A HEAD START
Thriving locks start with a healthy scalp, so indulge yours
Out of sight, out of mind works like a dream when attempting to forget a needy ex – less so when it comes to maintaining the health of your scalp. Just because you can’t see it, doesn’t mean it’s not there, nor that it can take care of itself. ‘The scalp often goes unnoticed – when people don’t see something in the mirror, they tend not to give it the same care as they do, say, their face,’ says trichologist Anabel Kingsley. But the scalp is beginning to garner attention. One in four people admit to having dandruff, and Google searches for ‘dry and itchy scalp’ were up 310% in 2017*. Pungent pharmaceutical solutions once sold in ugly bottles have been repackaged and filled with on-trend ingredients. Now, everyone wants in. Dubbed the ‘skinification’ of hair, the move to focus on scalp health (while driven by consumer interest) is powered by big brands upping their research and development games. Take Paris-based Sisley – for the past five years, its lab teams have turned the spotlight on scalps, with a brand new range, Hair Rituel, the result. ‘The factors – whether genetic, environmental or behavioural – harming hair’s beauty and youthfulness are the same as those that damage the skin,’ says Sisley scientific director José Ginestar. ‘It’s why we’re dedicating our experience and knowledge of skincare to the scalp and hair fibre.’ Newcomers, such as Kerluxe and London Labs, are releasing products developed using the same theory.
HEADING FOR A FALL
But even if the skin on your scalp acts in a similar way to the skin on your face, isn’t it likely to be well protected by your hair? Actually, your hair and scalp endure far more than you’re probably aware. ‘You’re more exposed to sensitising agents because of the increasing number of chemicals used in everyday products,’ explains trichologist Iain Sallis. ‘Plus, haircare regimes have become more confused as people favour dry shampoos and between-wash treatments over a daily cleanse.’ Then there’s the low-level stress you’re likely battling constantly. Just as high levels of cortisol can cause a buildup of sebum on your face or trigger dry patches, the same can happen to the scalp. How will you know? Oily roots, itching and dry, flaky skin, for starters. However thick and healthy your tresses, they’re no defence against pollutants, which can settle on the scalp and strip away the natural protective coating, leading to dryness, irritation, inflammation and even temporary hair loss. Skincare aficionados are wise to the negative impact of pollution: L’oréal has reported a 41% rise in consumers looking for clarifying scalp solutions, while Briogeo Scalp Revival Charcoal + Coconut Oil Micro-exfoliating Shampoo was the third bestselling haircare product on cultbeauty.co.uk in the first quarter of 2018. Colouring hair can damage the condition of your scalp, too, particularly if you use a pre-lightener or bleach. And products that contain silicones, sodium lauryl sulphates and mineral oils (your average shampoos, serums and hairsprays then) are also coming under scrutiny, as they can clog pores, suffocate the scalp and prevent oxygenation. Even dry shampoo should be used with caution. ‘When you sleep, your skin absorbs everything and it needs to breathe, so it’s best not to go to bed with it in your hair,’ advises hairdresser Christophe Robin. It means, in an ideal world, you would wash your hair every night before bed – the equivalent of not going to sleep with your make-up on. ‘The frequency of shampooing doesn’t affect sebum production, and regular washing also ensures that active ingredients have a better chance at penetrating the dermis,’ says hair restoration consultant Dr Irum Khan. Last, but by no means least, is your age. ‘Ageing changes the structure of the skin on your scalp, causing degradation of the connective tissues that produce collagen,’ explains Dr Khan. While a lack of collagen materialises on your face as fine lines and wrinkles, when it comes to the scalp, this degeneration weakens the hair follicle. The result? A greater likelihood of strands clogging up your plughole. It all makes a very convincing argument that the skin on your scalp is a carbon copy of that below your hairline – albeit thicker with a heftier sum of sebaceous glands – which is why the idea of scalp skincare is more than just the latest marketing ploy from the beauty industry. ‘Your hair and scalp go through the same thing as your face, so why wouldn’t you care for them in a similar way?’ argues Kingsley.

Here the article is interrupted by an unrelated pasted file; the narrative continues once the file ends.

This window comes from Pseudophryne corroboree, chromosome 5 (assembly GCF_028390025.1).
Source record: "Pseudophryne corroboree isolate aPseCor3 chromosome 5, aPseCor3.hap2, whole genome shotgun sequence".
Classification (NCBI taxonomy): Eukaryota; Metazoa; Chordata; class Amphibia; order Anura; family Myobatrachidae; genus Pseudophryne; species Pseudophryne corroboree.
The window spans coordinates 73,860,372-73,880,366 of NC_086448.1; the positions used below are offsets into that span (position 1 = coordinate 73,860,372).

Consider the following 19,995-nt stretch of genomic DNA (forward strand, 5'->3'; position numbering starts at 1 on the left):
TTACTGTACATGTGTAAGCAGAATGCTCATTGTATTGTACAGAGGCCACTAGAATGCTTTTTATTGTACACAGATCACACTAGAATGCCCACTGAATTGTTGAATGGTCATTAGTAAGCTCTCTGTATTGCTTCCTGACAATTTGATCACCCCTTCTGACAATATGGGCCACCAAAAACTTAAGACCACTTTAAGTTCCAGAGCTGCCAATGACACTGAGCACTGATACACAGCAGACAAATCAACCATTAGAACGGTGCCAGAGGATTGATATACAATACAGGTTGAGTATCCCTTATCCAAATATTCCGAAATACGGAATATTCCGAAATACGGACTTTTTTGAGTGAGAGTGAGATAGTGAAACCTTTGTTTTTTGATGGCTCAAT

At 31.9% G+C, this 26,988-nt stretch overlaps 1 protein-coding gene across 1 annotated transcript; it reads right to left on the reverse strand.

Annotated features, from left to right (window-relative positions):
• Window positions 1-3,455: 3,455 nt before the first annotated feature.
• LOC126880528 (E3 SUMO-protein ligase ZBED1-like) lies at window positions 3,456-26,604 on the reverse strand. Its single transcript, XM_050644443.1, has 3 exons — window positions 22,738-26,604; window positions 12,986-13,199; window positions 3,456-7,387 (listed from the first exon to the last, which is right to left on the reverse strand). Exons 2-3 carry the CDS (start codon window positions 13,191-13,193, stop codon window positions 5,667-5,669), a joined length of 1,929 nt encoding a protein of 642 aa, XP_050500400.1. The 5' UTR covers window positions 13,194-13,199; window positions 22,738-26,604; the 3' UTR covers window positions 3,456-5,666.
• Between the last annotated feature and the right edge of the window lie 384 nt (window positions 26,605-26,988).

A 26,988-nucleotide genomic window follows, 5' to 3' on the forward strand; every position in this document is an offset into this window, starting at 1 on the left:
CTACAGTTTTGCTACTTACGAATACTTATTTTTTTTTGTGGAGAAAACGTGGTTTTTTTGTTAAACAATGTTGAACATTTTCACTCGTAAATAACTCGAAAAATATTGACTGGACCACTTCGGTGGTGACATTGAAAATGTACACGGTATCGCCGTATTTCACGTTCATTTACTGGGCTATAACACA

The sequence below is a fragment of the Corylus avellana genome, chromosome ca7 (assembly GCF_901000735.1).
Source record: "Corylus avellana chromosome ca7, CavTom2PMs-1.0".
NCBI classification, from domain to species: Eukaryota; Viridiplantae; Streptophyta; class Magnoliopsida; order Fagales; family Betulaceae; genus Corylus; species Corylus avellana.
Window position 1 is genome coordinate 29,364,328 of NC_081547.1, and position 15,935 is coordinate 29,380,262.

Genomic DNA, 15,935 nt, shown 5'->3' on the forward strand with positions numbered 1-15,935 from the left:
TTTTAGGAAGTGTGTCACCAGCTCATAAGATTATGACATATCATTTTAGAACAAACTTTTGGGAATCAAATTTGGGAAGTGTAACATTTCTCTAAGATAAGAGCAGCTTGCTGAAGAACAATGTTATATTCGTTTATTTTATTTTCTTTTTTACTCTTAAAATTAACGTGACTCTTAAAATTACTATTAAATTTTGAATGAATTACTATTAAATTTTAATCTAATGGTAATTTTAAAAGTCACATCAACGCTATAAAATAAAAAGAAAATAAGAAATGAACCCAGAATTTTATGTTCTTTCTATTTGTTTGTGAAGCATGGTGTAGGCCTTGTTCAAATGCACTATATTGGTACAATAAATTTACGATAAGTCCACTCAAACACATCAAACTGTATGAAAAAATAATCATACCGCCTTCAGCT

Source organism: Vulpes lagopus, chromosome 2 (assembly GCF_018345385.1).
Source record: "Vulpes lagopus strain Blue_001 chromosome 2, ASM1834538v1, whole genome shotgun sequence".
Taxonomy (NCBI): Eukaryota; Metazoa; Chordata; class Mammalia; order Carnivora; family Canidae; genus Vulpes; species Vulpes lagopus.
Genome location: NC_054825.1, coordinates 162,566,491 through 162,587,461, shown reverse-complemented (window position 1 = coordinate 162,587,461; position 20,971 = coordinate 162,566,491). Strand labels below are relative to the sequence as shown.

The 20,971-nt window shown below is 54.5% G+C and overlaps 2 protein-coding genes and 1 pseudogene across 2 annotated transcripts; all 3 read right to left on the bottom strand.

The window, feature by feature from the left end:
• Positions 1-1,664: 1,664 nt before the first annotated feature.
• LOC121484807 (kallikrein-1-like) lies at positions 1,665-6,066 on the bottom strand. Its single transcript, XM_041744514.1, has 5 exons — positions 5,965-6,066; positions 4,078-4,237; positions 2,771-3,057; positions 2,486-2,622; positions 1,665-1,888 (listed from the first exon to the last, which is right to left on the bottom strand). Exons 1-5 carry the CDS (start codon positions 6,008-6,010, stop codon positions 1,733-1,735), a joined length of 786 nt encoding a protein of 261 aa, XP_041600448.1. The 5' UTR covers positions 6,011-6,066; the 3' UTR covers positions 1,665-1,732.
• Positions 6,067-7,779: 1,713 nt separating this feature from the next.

GOING TO YOUR HEAD